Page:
Implicit Subsidies

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In India, the term “implicit subsidies” refers to the different ways the government helps or gives money to certain areas or activities without making clear budgetary allocations or direct payments. These benefits are often built into the rules or policies of the country, and they can have big effects on the economy.

Here are some of India’s most important cases of hidden subsidies:

1.Subsidies for fuel: In the past, diesel, oil, and kitchen gas were sold by the Indian government at prices below what they were worth on the market. The goal of these handouts was to make these important products cheaper for most people. But they also put a big strain on the government’s budgets and changed how the market worked.

2.Agriculture Subsidies: India’s agriculture has long gotten hidden subsidies from the government in the form of help with things like fertilizers, electricity, and irrigation. The goal of these handouts was to make sure there was enough food for everyone, increase farming output, and help farmers make a living. But they have also made it harder to use resources well and changed the prices on the market.

3.Electricity Subsidies: The government has put in place tacit subsidies in the power sector to make electricity more available and cheap, especially for low-income families and farms. Cross-subsidization is used in these subsidies. Higher tariffs are charged to industrial and business customers to make up for the lower tariffs charged to household and farming customers. This way of doing things has made it hard for power distribution companies to make money and kept them from investing in the field.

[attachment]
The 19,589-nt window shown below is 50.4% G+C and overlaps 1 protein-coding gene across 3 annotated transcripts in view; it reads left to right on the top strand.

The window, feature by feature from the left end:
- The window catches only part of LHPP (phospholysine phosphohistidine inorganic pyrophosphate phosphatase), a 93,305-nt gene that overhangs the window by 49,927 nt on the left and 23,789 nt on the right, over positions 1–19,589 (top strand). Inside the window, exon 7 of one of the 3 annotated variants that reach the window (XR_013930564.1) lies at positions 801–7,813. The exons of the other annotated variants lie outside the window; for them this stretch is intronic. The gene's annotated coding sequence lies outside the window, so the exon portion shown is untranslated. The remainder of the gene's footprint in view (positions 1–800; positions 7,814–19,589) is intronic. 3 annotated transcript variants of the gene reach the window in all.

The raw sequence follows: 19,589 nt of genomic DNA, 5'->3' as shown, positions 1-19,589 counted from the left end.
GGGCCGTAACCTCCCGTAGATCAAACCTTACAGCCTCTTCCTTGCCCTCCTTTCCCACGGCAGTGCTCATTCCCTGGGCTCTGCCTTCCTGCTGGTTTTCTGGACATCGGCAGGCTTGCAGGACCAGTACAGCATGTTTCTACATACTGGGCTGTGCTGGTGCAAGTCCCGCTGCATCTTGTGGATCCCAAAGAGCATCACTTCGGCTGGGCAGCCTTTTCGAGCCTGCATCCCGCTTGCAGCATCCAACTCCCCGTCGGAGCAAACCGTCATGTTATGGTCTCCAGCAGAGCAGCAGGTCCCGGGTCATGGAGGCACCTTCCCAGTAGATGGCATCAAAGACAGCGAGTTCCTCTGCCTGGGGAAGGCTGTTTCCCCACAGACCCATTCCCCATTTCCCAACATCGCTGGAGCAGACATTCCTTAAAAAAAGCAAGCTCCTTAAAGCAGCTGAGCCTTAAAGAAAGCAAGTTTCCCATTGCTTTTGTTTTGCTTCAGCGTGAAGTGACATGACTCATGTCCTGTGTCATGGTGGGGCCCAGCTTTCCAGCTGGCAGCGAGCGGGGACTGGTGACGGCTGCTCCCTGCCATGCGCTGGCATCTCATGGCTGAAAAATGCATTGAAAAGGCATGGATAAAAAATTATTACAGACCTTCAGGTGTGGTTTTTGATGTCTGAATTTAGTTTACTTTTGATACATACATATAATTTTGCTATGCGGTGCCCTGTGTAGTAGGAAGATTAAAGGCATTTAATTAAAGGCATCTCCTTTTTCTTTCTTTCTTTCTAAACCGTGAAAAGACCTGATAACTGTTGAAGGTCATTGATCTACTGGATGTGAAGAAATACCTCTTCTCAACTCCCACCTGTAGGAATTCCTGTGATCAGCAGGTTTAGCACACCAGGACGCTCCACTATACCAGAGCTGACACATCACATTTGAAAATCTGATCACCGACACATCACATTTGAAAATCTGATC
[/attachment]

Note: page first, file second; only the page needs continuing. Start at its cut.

4.Interest Rate Subsidies: The government has put in place programs like priority sector lending, which require banks to give a certain portion of their loans to economically weaker sectors like farmland, small-scale industries, and housing. By lowering the interest rates on these loans, the government hopes to encourage growth that benefits everyone and social progress. But these handouts can mess up loan markets and make it harder for banks to make money.

5.Public Sector Enterprises: India has a lot of public sector enterprises (PSEs) in the banking, energy, and telecoms businesses, among others. PSEs often get unstated help from the government in the form of promises, easier access to resources, or protection from competition. Even though the goal of these handouts is to help key industries and protect the public good, they can lead to inefficiency, a lack of new ideas, and a drain on public funds.

In India, implicit benefits have both good and bad results. On the one hand, they help make sure that prices are low, that people are taken care of, and that each industry grows. On the other hand, they can lead to budget gaps, changes in the market, and a bad use of resources. Policymakers still struggle to find the right mix between helping people who need it and making the economy work better. India needs reforms that reduce implicit supports, improve targeting methods, and encourage market-based solutions in order to grow in a way that benefits everyone.

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